A nice feature on the Edinburgh Trams ticket vending machines (TVMs) is that rather than having a list of tram stops they show each stop as its position on the tram route so that the passenger touches the stop they want. Obviously something this simple is only possible on a small network. It may need redesigning if the tram route is extended.

Tram at Ingliston Park & Ride stop

A tram arrives at Ingliston Park & Ride stop. One stop before the Edinburgh Airport terminus it is the zone boundary between trams from the city centre. This means anyone going beyond this stop to the airport has to pay a substantially higher fare.

Tram at York Place terminus

This is the inside of a tram looking out of the window when the tram was parked at the current terminus at York Street stop. The sign on the window shows that Wi-Fi is provided. At the time Edinburgh was one of only two systems offering free on-board Wi-Fi (the other was Manchester Metrolink).

All photos by Jerry Alderson.



About Railfuture

Railfuture is an independent, voluntary group representing rail users in Britain with 20,000 affiliated and individual members. It is not funded by train companies, political parties or trade unions, and all members have an equal say.

Railfuture campaigns for cheap and convenient rail services for everyone; better links for buses, bikes and pedestrians; policies to get more heavy lorries on to rail; new lines, stations and freight terminals. In short, a better rail service and a bigger rail system for both passengers and freight.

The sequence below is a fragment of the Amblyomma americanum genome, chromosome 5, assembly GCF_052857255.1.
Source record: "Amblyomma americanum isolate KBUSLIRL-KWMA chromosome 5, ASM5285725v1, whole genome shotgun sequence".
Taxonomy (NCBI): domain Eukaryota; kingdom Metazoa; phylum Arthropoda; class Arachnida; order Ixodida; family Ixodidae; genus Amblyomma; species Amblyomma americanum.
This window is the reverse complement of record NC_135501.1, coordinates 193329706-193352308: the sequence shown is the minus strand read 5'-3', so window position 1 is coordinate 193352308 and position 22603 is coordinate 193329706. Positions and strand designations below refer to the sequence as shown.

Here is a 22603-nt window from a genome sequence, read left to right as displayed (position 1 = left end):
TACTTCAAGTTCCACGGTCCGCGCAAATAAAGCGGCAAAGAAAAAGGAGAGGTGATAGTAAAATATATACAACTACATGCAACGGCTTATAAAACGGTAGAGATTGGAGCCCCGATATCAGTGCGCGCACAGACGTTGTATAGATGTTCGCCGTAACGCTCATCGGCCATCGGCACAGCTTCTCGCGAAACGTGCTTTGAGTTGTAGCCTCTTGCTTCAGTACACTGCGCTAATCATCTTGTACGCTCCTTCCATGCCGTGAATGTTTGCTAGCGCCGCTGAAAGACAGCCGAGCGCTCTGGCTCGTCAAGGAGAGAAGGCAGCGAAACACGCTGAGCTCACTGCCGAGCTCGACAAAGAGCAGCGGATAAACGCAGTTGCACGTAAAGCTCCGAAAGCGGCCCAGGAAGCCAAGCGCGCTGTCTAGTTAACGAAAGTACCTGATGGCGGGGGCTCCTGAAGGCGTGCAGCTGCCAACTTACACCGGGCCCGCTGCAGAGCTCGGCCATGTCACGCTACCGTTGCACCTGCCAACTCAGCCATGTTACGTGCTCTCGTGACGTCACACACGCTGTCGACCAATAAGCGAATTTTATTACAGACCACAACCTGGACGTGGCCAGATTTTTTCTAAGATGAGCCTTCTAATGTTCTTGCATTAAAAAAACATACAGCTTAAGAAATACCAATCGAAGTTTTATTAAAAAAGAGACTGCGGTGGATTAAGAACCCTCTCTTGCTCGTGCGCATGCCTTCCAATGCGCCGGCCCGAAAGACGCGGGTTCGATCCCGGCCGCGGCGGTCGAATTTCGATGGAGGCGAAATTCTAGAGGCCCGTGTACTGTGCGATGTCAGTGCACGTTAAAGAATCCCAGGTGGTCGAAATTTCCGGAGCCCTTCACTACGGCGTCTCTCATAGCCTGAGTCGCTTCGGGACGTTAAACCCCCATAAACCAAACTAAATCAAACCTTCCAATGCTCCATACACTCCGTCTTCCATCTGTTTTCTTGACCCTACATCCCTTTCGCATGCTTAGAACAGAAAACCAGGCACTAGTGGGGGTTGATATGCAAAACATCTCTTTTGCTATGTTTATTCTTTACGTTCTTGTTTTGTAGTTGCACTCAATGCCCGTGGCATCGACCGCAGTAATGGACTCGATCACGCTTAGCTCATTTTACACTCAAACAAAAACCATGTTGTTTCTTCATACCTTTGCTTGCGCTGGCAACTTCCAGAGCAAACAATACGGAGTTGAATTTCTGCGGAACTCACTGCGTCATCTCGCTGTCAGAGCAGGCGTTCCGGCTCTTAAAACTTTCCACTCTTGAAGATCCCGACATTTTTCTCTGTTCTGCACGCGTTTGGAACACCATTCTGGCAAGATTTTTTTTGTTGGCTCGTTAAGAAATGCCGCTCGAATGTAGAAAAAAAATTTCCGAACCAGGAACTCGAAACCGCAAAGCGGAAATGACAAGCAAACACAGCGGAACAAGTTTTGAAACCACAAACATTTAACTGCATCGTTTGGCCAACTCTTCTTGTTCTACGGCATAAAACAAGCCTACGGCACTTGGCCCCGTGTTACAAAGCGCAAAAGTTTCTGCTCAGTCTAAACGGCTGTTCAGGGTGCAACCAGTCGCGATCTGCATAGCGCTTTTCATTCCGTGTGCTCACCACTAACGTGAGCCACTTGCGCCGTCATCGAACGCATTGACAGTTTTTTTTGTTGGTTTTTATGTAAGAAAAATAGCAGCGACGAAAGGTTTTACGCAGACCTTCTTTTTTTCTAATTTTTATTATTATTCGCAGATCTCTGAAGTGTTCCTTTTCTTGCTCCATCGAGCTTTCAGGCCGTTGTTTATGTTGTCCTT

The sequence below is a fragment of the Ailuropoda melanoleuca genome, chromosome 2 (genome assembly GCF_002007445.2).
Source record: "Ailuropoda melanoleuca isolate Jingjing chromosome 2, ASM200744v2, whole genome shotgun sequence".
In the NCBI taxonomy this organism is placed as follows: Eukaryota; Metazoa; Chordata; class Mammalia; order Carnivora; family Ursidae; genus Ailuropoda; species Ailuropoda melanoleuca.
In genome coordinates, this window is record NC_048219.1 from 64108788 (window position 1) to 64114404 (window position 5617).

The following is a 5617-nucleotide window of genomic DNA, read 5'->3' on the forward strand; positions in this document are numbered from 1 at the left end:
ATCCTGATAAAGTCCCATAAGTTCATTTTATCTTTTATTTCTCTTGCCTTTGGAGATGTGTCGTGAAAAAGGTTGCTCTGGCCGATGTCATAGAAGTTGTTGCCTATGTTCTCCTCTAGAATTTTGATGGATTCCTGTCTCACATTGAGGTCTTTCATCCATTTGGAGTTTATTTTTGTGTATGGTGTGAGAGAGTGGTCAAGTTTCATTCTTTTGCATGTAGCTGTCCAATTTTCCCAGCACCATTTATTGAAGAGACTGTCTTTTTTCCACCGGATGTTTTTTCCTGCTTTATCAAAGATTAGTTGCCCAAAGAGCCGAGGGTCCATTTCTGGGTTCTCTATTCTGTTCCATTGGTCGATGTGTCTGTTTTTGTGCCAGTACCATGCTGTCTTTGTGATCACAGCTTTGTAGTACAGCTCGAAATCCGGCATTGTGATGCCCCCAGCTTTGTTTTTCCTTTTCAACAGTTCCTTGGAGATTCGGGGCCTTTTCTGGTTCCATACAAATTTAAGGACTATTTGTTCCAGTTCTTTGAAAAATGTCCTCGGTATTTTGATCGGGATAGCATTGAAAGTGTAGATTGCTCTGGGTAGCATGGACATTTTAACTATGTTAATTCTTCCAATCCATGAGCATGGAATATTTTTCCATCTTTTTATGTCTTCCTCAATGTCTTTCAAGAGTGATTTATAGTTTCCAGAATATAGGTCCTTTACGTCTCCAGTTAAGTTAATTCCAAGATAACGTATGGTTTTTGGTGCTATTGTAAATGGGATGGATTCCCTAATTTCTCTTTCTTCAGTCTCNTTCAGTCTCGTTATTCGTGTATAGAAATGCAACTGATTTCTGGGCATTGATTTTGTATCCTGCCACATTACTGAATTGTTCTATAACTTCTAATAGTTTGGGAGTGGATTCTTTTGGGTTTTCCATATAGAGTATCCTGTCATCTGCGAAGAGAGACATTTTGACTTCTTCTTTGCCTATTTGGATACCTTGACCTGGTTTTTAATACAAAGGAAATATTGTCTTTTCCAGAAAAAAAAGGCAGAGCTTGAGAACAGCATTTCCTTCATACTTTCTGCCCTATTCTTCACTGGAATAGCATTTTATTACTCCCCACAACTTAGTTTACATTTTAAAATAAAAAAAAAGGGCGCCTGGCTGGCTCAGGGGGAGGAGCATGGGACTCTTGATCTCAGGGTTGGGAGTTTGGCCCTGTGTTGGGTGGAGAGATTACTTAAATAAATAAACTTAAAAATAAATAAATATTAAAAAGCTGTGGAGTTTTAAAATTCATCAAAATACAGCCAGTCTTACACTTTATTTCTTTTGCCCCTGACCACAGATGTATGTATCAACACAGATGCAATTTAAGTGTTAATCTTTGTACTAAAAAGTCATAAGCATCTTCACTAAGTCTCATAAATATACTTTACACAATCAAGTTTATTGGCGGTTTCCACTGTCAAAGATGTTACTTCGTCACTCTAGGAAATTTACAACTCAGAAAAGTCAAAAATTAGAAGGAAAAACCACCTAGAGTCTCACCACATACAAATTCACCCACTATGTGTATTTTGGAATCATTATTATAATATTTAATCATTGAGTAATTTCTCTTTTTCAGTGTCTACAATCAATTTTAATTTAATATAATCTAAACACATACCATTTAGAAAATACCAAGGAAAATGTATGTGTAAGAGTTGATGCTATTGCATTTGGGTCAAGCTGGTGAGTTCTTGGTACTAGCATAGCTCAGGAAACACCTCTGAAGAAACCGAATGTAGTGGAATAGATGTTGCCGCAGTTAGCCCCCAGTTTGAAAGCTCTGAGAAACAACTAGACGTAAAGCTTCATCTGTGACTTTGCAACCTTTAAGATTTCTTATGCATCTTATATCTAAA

Railfuture is pro-rail but not anti-road or anti-air. However, we campaign for a switch from road and air to rail. We do not interfere in the running of the railway - we campaign for the quality and range of services provided, not how they are delivered. We are the only champion of all rail users.


Railfuture is the campaigning name of Railfuture Ltd.

A not-for-profit Company Limited by Guarantee.

Registered in England and Wales No. 05011634.

Registered Office: Edinburgh House, 1-5 Bellevue Road, Clevedon, North Somerset BS21 7NP (for legal correspondence only).

All other correspondence to 24 Chedworth Place, Tattingstone, Suffolk IP9 2ND


© Copyright Railfuture 2019.

Railfuture is happy for extracts to be used by journalists, researchers and students. We would, however, appreciate a mention of Railfuture in any article, website or programme. Except with Railfuture's express written permission, no one should distribute or commercially exploit the content.

Rail User Express

Rail Action